FOR IMMEDIATE RELEASEAG
WEDNESDAY, JANUARY 31, 2001(202) 202-514-2007
WWW.USDOJ.GOVTDD (202) 514-1888
STATEMENT BY ACTING ATTORNEY GENERAL ERIC H. HOLDER JR.
REGARDING THE CLOSING OF THE AMADOU DIALLO CASE
WASHINGTON, D.C. -- The United States Attorney's Office for the Southern District of New York and the Civil Rights Division of the Department of Justice have completed their investigation into the shooting death of Amadou Diallo and have concluded that federal criminal civil rights charges against the four New York City police officers who fatally shot Mr. Diallo in February 1999 are not warranted.
The Department of Justice concluded it could not prove beyond a reasonable doubt that the officers willfully deprived Mr. Diallo of his constitutional right to be free from the use of unreasonable force. In order to prove such a violation, prosecutors must establish not only that excessive force was used under the circumstances, but also that the officers acted with the specific intent to use more force than was necessary, taking into account the officers' training, experience, and perceptions. Lacking such proof, federal civil rights charges are not warranted, the Department said.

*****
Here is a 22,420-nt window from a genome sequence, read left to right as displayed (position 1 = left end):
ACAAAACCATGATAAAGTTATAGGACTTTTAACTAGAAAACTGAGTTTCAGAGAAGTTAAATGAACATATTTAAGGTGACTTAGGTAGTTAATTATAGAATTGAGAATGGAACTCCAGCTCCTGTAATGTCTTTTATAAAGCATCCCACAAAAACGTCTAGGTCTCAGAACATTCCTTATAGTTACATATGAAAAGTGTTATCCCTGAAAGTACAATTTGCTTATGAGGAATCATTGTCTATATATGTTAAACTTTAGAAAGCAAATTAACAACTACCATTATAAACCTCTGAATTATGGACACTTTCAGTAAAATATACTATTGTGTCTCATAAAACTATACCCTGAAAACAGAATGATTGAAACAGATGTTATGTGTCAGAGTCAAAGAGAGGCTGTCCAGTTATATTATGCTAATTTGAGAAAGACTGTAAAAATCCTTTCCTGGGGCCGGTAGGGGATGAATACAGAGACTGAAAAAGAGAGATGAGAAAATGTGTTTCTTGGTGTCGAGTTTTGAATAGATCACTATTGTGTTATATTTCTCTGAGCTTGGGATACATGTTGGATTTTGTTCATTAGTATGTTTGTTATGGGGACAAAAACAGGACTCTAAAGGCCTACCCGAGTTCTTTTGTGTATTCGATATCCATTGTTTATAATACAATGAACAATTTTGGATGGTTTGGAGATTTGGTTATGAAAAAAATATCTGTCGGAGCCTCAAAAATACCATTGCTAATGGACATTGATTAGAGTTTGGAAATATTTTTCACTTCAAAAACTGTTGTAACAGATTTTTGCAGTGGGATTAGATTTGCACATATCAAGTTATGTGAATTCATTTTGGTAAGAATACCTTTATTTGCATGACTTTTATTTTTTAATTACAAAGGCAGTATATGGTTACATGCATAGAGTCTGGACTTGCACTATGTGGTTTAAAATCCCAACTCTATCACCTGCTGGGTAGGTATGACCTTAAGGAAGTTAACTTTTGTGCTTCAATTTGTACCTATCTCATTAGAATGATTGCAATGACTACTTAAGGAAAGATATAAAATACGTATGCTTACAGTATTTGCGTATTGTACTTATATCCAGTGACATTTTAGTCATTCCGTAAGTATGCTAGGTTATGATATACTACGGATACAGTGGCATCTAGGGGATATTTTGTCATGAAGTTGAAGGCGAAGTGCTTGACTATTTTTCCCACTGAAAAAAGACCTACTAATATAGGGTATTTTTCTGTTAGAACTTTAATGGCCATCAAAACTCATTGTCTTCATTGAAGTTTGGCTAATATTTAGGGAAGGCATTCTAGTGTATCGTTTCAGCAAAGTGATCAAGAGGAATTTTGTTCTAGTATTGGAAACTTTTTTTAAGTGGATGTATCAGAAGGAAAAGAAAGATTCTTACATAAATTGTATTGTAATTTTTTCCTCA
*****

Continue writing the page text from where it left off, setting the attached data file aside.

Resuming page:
Acting Attorney General Holder issued the following statement:
"I support the conclusions reached by the United States Attorney's Office and the Civil Rights Division. However, with the benefit of what is admittedly 20/20 hindsight, we now know that something went terribly wrong on February 4, 1999. Mr. Diallo, an unarmed individual, who committed no crime and no act of aggression, unnecessarily lost his life. Our thoughts and prayers go out to the members of his family for their tragic loss.
"We must learn from this deeply troubling incident. I believe that trust is at the heart of the lesson. Police departments must have the trust of the communities they serve in order to be effective. Trust is achieved when all citizens are viewed by the police in the same manner. Trust is achieved when a community sees well-trained officers acting respectfully, consistently, and appropriately. Trust is achieved when the police and community know each other as vital members of the same community rather than as foes. Trust is achieved when the community and police engage in an open and frank exchange to learn better each other's fears, responsibilities and needs. We must all work together to establish the trust essential between police officers and the communities they serve. In this way, Mr. Diallo's tragic death will not have been in vain."